Continue reading “THE UNINVITED”

The Power & Wonder of Revision

By Leah Henderson, Writing for Children & Young Adults, Spalding School of Writing Faculty

On any given day, I hear or read a new article, blog post, or craft chapter offering up what an author believes to be the “best writing advice.” It feels as if everyone thinks they have the answers, but of course most of the answers are different. And you know what, that’s okay, because no two writers are alike. We each have distinct ways of writing, seeing, and interpreting the world around us. Therefore, it makes perfect sense that we’d each have different approaches for creating stories.

Continue reading “The Power & Wonder of Revision”

The Intricacies of Time in Story

By Edie Hemingway, Writing for Children & Young Adult Faculty

As we enter not only a new year, but a new decade, I find myself thinking a lot about time. How unsettled these times are. How fast it flies by. And what does the future hold? When I looked for a simple definition of time, this was the first of many I came across: “the indefinite continued progress of existence and events in the past, present, and future regarded as a whole.”  An endless progression!

Continue reading “The Intricacies of Time in Story”

Announcing the Full Line-up of Spalding’s Festival of Contemporary Writing, Nov. 16-22

Spalding University’s Festival of Contemporary Writing, the state’s largest fall-spring reading series, takes place Saturday, November 16, through Friday, November 22, with faculty and alumni of the low-residency programs of Spalding’s School of Creative and Professional Writing. Bestselling graphic novelist Gene Luen Yang headlines the festival as Distinguished Visiting Writer. Yang is the author of the Printz Award-winning American Born Chinese and the National Book Award Finalist Boxers & Saints, a boxed set of graphic novels. Yang has served as a National Ambassador for Young People’s Literature and is the recipient of a MacArthur “Genius” Fellowship.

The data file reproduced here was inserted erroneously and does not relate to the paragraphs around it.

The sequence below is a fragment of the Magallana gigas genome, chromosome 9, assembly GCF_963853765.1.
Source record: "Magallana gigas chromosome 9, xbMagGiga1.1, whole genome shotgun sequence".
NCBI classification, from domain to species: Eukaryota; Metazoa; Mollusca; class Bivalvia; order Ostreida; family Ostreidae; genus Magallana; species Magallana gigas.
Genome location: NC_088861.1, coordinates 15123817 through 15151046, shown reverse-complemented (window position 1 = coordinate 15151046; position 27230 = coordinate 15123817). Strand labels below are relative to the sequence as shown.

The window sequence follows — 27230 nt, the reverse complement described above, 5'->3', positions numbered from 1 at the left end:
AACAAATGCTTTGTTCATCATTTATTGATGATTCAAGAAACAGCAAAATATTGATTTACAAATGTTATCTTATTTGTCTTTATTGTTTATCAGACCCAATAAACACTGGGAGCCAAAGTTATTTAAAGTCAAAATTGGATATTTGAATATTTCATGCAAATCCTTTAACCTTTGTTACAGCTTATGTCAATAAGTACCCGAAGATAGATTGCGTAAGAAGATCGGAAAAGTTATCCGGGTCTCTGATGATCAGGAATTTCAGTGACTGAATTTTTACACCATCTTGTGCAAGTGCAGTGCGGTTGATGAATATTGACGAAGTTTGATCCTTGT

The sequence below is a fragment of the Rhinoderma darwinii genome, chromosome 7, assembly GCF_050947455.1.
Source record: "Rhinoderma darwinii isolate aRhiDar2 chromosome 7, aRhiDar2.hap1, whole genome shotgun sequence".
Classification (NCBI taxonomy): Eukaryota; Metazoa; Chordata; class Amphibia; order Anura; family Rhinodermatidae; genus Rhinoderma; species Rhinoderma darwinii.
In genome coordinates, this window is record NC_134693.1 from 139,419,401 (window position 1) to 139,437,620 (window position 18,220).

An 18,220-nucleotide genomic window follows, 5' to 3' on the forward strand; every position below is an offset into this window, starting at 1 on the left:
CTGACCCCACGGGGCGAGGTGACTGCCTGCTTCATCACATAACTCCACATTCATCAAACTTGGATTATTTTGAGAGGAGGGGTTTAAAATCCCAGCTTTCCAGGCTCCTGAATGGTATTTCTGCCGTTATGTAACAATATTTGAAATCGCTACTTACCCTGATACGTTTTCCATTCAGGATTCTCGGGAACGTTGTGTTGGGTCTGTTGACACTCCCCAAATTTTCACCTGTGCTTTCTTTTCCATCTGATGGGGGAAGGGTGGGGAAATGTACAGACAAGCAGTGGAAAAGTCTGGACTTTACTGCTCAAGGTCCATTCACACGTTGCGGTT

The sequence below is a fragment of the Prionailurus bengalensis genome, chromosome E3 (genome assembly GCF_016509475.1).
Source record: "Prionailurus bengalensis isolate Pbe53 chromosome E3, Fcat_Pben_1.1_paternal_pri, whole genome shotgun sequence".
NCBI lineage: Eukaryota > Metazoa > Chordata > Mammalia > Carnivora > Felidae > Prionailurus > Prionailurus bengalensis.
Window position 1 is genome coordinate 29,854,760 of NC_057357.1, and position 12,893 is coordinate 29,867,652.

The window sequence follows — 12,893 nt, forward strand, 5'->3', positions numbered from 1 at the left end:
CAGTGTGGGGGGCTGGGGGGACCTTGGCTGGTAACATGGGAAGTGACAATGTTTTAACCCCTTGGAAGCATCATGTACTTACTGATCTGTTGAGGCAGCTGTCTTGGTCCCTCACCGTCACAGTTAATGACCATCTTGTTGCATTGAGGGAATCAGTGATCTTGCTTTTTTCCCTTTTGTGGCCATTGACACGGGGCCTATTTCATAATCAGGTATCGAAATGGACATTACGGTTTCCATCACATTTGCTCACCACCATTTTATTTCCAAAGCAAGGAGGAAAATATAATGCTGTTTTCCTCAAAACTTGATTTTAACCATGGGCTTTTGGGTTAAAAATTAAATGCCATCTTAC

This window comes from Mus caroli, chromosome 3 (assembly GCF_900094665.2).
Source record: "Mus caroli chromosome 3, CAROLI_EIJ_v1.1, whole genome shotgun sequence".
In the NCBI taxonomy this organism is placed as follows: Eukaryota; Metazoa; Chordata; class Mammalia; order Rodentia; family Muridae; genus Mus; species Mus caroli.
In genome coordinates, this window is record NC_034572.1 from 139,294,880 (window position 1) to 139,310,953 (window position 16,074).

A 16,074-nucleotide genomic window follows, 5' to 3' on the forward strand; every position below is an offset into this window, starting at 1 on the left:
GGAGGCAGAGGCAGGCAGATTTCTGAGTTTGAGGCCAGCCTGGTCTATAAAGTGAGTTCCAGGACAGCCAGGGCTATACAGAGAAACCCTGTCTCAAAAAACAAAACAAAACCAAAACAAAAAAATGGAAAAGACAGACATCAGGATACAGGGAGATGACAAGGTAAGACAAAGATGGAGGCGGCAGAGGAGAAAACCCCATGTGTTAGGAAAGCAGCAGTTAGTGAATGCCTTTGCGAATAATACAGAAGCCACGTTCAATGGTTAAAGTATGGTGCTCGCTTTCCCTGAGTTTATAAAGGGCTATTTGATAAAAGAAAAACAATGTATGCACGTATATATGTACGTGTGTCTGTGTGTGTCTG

Continue reading “Announcing the Full Line-up of Spalding’s Festival of Contemporary Writing, Nov. 16-22”

Multiple Perspectives: To Use or Not

By Beth Ann Bauman, Writing for Children & Young Adults Faculty

Maybe it’s just me, but the use of multiple perspectives in middle-grade and YA fiction seems to have swelled in the last decade. And it’s understandable why this is an appealing choice for a writer. It’s fun to head hop, use different voices, and create a broader understanding of the world. When done well, it makes for a satisfying, compelling read, such as in the young-adult novel Salt to the Sea by Ruta Sepetys, a WWII story that follows four narrators seeking passage on a ship to escape a Soviet advance. The shifting perspectives provide a wide lens on this historical event while keeping a strong narrative focus. But handling multiple perspectives is tricky and complicated, and a book can easily lose its narrative unity.  Before attempting, here are some considerations:   

Continue reading “Multiple Perspectives: To Use or Not”